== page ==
Currently viewing the tag: "Bug Humanitarian Award"
What's That Bug? does not endorse extermination

Subject:  Rescued Dung Beetles
Geographic location of the bug:  Hialeah Florida
Date: 03/15/2019
Time: 12:12 PM EDT
Your letter to the bugman:  I often see dung beetles drowning in my swimming pool-not sure why they wind up in there so often. Last Dec 31 I netted four of them in a few minutes and set them on a wall to dry out and take photos before they wandered away. One was gone before I could get back with the camera. I love how their shells vary- one had a beautiful long curving horn and side spikes on the shield. I wonder if that’s a variation due to age or gender or is it just that some beetles get lucky in the shell genetic lottery?
How you want your letter signed:  Marian

Rainbow Scarabs

Dear Marian,
Your image of rescued Rainbow Scarabs, a type of Dung Beetle, is awesome, as is the rescue story.  We are tagging this posting with the Bug Humanitarian Award.  Male Rainbow Scarabs have the horn, but there is some genetic lottery involved as well.  According to BugGuide:  “Pronotum of ‘major’ male has sharp posterior angles.  Major males, depicted, are easier to differentiate than minor males (w/ short horns) and females (w/ very short horns).”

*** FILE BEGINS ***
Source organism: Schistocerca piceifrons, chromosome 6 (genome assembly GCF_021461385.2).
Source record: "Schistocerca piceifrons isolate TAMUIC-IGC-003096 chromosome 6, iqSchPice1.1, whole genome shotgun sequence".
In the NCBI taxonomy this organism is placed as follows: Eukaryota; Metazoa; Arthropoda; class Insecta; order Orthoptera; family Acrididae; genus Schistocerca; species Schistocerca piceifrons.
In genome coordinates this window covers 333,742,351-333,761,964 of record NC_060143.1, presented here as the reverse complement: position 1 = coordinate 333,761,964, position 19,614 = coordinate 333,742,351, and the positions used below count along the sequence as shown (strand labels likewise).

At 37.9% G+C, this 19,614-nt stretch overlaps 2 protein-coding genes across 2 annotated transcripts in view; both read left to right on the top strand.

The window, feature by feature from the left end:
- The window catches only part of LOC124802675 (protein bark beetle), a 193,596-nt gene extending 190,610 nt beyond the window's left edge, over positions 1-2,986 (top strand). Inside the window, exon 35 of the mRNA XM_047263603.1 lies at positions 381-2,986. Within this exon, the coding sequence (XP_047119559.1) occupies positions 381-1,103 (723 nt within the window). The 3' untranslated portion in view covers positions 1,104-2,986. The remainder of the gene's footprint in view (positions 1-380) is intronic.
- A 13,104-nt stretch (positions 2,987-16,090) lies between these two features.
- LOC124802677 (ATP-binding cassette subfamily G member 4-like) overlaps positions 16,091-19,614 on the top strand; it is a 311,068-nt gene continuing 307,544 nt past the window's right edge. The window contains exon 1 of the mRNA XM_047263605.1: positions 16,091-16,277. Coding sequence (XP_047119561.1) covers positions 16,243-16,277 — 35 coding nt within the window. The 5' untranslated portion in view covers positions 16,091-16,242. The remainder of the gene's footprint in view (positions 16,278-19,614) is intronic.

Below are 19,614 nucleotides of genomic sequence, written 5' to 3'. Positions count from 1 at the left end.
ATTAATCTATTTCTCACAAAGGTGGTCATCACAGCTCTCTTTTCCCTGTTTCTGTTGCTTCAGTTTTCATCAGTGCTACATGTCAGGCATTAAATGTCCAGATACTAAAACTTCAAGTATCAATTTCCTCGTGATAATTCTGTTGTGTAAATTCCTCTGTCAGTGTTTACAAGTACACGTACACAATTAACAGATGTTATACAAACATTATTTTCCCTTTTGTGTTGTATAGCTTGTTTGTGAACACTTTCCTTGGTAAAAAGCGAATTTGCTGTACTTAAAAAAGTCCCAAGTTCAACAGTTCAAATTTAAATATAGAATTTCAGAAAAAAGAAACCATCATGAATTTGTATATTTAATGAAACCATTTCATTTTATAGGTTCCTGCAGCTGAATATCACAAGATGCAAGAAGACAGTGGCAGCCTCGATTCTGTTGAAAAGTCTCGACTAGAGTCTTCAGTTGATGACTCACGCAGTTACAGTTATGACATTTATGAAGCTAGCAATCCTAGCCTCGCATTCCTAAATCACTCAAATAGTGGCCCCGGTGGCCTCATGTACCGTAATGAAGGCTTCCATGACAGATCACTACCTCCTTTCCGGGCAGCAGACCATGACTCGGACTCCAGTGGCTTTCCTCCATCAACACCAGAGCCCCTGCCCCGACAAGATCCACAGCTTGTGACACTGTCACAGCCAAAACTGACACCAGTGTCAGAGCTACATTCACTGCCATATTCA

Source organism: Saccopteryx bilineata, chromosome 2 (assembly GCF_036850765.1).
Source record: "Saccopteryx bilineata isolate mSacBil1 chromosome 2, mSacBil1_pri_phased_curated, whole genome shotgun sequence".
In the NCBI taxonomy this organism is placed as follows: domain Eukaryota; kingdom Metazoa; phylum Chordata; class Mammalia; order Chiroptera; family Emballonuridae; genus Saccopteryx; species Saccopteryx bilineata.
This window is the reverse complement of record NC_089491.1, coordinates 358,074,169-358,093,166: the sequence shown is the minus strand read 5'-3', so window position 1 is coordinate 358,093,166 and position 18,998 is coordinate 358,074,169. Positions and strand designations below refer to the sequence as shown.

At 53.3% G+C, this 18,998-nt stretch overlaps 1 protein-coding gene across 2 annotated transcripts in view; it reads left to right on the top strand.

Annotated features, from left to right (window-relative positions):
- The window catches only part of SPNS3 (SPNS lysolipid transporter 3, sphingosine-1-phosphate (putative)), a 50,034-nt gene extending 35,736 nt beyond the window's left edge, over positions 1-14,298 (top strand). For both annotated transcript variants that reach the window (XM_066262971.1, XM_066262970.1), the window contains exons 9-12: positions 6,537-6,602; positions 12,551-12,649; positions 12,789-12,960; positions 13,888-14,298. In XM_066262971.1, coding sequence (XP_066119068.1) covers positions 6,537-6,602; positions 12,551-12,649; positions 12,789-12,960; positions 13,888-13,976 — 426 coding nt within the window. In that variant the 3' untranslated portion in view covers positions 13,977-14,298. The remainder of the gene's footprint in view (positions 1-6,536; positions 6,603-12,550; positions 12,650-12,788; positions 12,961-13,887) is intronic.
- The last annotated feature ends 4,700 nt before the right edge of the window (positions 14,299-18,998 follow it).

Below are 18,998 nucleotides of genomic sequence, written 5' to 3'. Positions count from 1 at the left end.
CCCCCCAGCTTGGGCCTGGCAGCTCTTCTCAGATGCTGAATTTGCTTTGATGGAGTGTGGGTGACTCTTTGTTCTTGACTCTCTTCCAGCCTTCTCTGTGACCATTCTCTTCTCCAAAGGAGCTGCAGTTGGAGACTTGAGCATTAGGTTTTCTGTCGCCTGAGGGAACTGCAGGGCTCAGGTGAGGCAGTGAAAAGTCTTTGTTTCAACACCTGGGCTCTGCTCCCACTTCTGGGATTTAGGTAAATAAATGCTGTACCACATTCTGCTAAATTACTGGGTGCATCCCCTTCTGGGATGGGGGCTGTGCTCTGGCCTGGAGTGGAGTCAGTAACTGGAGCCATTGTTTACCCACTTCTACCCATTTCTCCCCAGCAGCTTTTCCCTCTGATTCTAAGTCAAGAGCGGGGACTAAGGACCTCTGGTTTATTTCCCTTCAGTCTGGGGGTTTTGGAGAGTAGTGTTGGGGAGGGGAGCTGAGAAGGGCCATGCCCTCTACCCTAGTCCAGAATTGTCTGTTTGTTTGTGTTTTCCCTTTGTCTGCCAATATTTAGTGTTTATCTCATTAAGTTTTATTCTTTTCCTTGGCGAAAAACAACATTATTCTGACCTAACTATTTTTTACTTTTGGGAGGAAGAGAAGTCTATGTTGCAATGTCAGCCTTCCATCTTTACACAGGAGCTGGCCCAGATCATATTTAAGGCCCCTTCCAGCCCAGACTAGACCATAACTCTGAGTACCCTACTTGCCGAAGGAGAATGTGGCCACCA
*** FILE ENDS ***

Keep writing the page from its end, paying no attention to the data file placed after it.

What's That Bug? does not endorse extermination

Subject:  Scorpion spider
Geographic location of the bug:  Secunda, South Africa
Date: 03/10/2019
Time: 03:35 PM EDT
Your letter to the bugman:  Found this spidey just inside my entrance at night. Decided to coax it outside.
How you want your letter signed:  Manfred

Scorpion Spider

Dear Manfred,
This is a beautiful image of a Scorpion Spider, a species that seems especially feared in South Africa, at least that is what the inquiries we receive tend to indicate.  Because you relocated this fascinating Scorpion Spider to the outdoors, we are tagging your submission with the Bug Humanitarian Award.

Hi Daniel,
Thank you, much appreciated!
Kind regards
Manfred

 

What's That Bug? does not endorse extermination

Subject:  Ugly spiders
Geographic location of the bug:  Arizona
Date: 02/05/2019
Time: 02:13 AM EDT
Your letter to the bugman:  Hello,
I’m NOT a fan of spiders in my home, & we’ve seen Huntsmen Spiders here about 6″ crawling on the ceiling @ night-freaked me out!! I do have a healthy fascination for the tarantulas because they don’t come into my home!lol
While cleaning up debris outdoors at our new home we discovered 3 of the UGLIEST spiders, & after closer examination, we realized we uncovered baby tarantulas that grow to be absolutely stunning!! We felt badly as it’s now the cold winter so I felt badly as many species of tarantulas are in a rapid decline due to habitat loss & the pet trade, & we were able to find them a new home, however, we discovered that people who have lived here their entire lives have NEVER seen spiderlings, so here they are!